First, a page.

Massachusetts Cheerleader Tweets Criticism Of Illegal Immigration, School Bans Her From Team

by | Nov 26, 2015


We have been discussing the rapid erosion of free speech on our campuses. That trend started a long time ago in our high schools where officials have steadily attacked the exercise of free speech by teenagers. Few however have reached the level of censorship and content-based punishment as Revere High School in Massachusetts.Cheerleader Caley Godino has been banned from her team because she tweeted political comments that her teachers did not like about illegal immigration.

The day after the municipal elections Godino was on a field trip outside of the school when her Civics teacher sent out a tweet about low voter turnout in the elections that noted that only ten percent of the population voted. Godson dashed off a response saying “10 percent of Revere voted because the others are not legal.”

The school Administration promptly put her on probation. Superintendent Dianne Kelly insisted that she is supportive of free speech but only up to a point: “If you’re going to stand up and say something that other people will find offensive or hateful, then you need to be prepared to deal with the ramifications of that.” Well, yes, but the “ramifications” are usually more speech — part of a healthy dialogue in a free society. Godino received an overwhelming response from critics. However, Kelly and her staff wanted to silence her voice and punish her exercise of free speech. This seems quite afield from the standard under Tinker v. Des Moines Indep. Comm. Sch. Distr. (1969) of punishing those acts that “materially and substantially interfere with the requirements of appropriate discipline in the operation of the school.”

I have previously written about the increasing monitoring and discipline of teachers for conduct in their private lives. We have seen teachers face discipline over social media pictures holding a weapon. Even a picture of a teacher holding a glass of a drink is enough to trigger discipline. We have seen a steady erosion of the free speech rights of students in the last decade. The Supreme Court accelerated that trend in its Morse decision. Former JDHS Principal Deb Morse suspended a student in 2002 during the Olympic Torch Relay for holding up a 14-foot banner across from the high school that read “Bong Hits 4 Jesus.” The case ultimately led to the Supreme Court which ruled in Morse v. Frederick ruling in 2007 for the Board — a decision that I strongly disagreed with and one that has encouraged over-reaching by school officials into protected areas.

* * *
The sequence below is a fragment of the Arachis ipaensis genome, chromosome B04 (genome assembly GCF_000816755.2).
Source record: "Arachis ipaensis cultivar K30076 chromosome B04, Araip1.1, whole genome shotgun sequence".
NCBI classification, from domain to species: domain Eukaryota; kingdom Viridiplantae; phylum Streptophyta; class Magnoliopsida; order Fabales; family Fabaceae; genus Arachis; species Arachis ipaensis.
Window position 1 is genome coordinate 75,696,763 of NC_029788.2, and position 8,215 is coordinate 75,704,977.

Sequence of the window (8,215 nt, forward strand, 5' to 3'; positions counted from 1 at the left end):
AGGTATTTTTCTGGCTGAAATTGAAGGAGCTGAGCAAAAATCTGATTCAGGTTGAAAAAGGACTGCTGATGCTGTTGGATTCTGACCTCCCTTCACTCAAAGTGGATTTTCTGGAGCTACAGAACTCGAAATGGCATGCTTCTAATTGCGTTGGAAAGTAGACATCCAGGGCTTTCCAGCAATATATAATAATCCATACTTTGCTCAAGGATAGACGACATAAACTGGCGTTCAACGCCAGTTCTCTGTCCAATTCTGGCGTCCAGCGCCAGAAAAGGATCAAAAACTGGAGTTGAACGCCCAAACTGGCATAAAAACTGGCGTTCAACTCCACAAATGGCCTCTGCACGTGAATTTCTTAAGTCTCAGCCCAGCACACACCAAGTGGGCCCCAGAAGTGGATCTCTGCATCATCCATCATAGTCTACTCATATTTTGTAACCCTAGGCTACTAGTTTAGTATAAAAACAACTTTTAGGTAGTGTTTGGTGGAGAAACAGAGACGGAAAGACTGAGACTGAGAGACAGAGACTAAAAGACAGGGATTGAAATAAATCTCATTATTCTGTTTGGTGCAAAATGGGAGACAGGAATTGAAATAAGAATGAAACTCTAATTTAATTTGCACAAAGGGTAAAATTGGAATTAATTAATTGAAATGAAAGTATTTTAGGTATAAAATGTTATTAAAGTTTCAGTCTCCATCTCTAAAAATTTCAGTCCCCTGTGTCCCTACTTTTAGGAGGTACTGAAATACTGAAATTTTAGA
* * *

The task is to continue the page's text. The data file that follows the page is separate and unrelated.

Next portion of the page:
For a copy of the Morse decision, click here.

There is much to disagree with in this tweet but we often decry how high school students are not engaged in public debates and issues. This one has a controversial opinion but, instead of challenging the opinion, the school sought to punish the speaker. In this case, a civics teacher raised voting issues (with what turned out to be an incorrect statistics by the way) and a student engaged in the debate.

Illegal immigration is a subject that has divided the country and is now a major subject of debate in the presidential elections. It is a troubling lesson for these students who will be the next generation of voters. Our schools are teaching this generation to yield to arbitrary and unchallengeable authority. The reason is that, even when such draconian decisions are rescinded, no teacher or administrator is ever punished for abusing students in this fashion. Kelly is not teaching a lesson of tolerance but intolerance to the student body. It is highly unlikely that the opposing view on immigration would be sanctioned in this way. The result is a content-based punishment of speech made by a student on social media.

I could understand Kelly calling in the parents and the student to express concern over the use of a school tweet to convey views that might be viewed as hurtful to students from undocumented families. However, to actually punish a student for a political statement on social media raises very serious free speech concern in my view.

Reprinted with permission from


  • Jonathan Turley

    Professor Jonathan Turley is a nationally recognized legal scholar who has written extensively in areas ranging from constitutional law to legal theory to tort law. He has written over three dozen academic articles that have appeared in a variety of leading law journals at Cornell, Duke, Georgetown, Harvard, Northwestern, University of Chicago, and other schools.

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